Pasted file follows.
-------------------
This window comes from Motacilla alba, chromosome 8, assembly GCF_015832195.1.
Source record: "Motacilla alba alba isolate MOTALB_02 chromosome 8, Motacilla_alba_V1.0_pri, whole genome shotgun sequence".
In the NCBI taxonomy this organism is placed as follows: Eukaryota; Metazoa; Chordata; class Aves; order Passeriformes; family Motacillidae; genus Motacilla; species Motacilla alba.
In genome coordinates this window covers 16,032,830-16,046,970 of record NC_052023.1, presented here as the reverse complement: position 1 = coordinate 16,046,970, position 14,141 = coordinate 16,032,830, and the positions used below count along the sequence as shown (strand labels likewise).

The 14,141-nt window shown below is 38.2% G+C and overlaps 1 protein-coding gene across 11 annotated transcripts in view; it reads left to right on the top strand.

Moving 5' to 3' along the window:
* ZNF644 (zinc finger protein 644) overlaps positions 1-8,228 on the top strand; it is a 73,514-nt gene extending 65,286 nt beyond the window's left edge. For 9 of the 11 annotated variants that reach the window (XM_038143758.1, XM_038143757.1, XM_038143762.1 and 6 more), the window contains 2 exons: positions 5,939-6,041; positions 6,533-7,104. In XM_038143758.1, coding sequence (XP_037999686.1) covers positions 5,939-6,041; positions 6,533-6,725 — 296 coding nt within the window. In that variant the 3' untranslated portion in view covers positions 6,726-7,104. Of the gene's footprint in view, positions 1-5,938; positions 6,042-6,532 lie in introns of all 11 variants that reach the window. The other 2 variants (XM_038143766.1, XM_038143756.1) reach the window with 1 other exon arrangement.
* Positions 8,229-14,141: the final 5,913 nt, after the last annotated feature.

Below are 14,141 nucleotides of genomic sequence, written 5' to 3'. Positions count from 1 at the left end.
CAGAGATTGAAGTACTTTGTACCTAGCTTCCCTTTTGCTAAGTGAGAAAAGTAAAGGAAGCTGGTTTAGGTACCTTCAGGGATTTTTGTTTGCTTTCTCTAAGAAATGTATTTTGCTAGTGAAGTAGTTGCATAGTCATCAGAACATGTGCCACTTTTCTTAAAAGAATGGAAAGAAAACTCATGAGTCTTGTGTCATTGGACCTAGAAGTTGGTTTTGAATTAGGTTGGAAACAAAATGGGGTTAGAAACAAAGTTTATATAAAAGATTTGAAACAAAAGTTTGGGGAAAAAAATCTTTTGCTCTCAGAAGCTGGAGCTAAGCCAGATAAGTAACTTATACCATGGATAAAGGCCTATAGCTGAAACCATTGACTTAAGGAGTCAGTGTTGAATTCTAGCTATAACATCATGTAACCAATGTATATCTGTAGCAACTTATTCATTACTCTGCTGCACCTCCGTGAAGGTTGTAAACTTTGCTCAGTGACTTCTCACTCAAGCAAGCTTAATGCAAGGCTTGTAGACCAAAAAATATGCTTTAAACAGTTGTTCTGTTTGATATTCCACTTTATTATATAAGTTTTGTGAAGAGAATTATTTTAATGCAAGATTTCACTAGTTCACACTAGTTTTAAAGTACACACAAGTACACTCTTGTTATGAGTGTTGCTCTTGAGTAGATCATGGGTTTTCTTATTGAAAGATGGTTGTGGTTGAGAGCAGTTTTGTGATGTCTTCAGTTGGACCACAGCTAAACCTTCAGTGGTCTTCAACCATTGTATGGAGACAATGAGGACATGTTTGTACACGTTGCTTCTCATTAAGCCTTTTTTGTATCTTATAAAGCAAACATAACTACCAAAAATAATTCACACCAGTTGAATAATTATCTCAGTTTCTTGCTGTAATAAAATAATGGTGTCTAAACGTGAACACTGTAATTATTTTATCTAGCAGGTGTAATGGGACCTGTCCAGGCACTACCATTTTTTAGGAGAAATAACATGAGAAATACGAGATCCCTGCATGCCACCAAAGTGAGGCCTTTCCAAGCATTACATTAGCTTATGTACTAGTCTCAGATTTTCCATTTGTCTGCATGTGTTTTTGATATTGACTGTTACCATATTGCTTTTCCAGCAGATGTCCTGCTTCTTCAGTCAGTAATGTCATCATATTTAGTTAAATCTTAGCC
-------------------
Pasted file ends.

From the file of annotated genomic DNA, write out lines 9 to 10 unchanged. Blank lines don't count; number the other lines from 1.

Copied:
Below are 14,141 nucleotides of genomic sequence, written 5' to 3'. Positions count from 1 at the left end.
CAGAGATTGAAGTACTTTGTACCTAGCTTCCCTTTTGCTAAGTGAGAAAAGTAAAGGAAGCTGGTTTAGGTACCTTCAGGGATTTTTGTTTGCTTTCTCTAAGAAATGTATTTTGCTAGTGAAGTAGTTGCATAGTCATCAGAACATGTGCCACTTTTCTTAAAAGAATGGAAAGAAAACTCATGAGTCTTGTGTCATTGGACCTAGAAGTTGGTTTTGAATTAGGTTGGAAACAAAATGGGGTTAGAAACAAAGTTTATATAAAAGATTTGAAACAAAAGTTTGGGGAAAAAAATCTTTTGCTCTCAGAAGCTGGAGCTAAGCCAGATAAGTAACTTATACCATGGATAAAGGCCTATAGCTGAAACCATTGACTTAAGGAGTCAGTGTTGAATTCTAGCTATAACATCATGTAACCAATGTATATCTGTAGCAACTTATTCATTACTCTGCTGCACCTCCGTGAAGGTTGTAAACTTTGCTCAGTGACTTCTCACTCAAGCAAGCTTAATGCAAGGCTTGTAGACCAAAAAATATGCTTTAAACAGTTGTTCTGTTTGATATTCCACTTTATTATATAAGTTTTGTGAAGAGAATTATTTTAATGCAAGATTTCACTAGTTCACACTAGTTTTAAAGTACACACAAGTACACTCTTGTTATGAGTGTTGCTCTTGAGTAGATCATGGGTTTTCTTATTGAAAGATGGTTGTGGTTGAGAGCAGTTTTGTGATGTCTTCAGTTGGACCACAGCTAAACCTTCAGTGGTCTTCAACCATTGTATGGAGACAATGAGGACATGTTTGTACACGTTGCTTCTCATTAAGCCTTTTTTGTATCTTATAAAGCAAACATAACTACCAAAAATAATTCACACCAGTTGAATAATTATCTCAGTTTCTTGCTGTAATAAAATAATGGTGTCTAAACGTGAACACTGTAATTATTTTATCTAGCAGGTGTAATGGGACCTGTCCAGGCACTACCATTTTTTAGGAGAAATAACATGAGAAATACGAGATCCCTGCATGCCACCAAAGTGAGGCCTTTCCAAGCATTACATTAGCTTATGTACTAGTCTCAGATTTTCCATTTGTCTGCATGTGTTTTTGATATTGACTGTTACCATATTGCTTTTCCAGCAGATGTCCTGCTTCTTCAGTCAGTAATGTCATCATATTTAGTTAAATCTTAGCC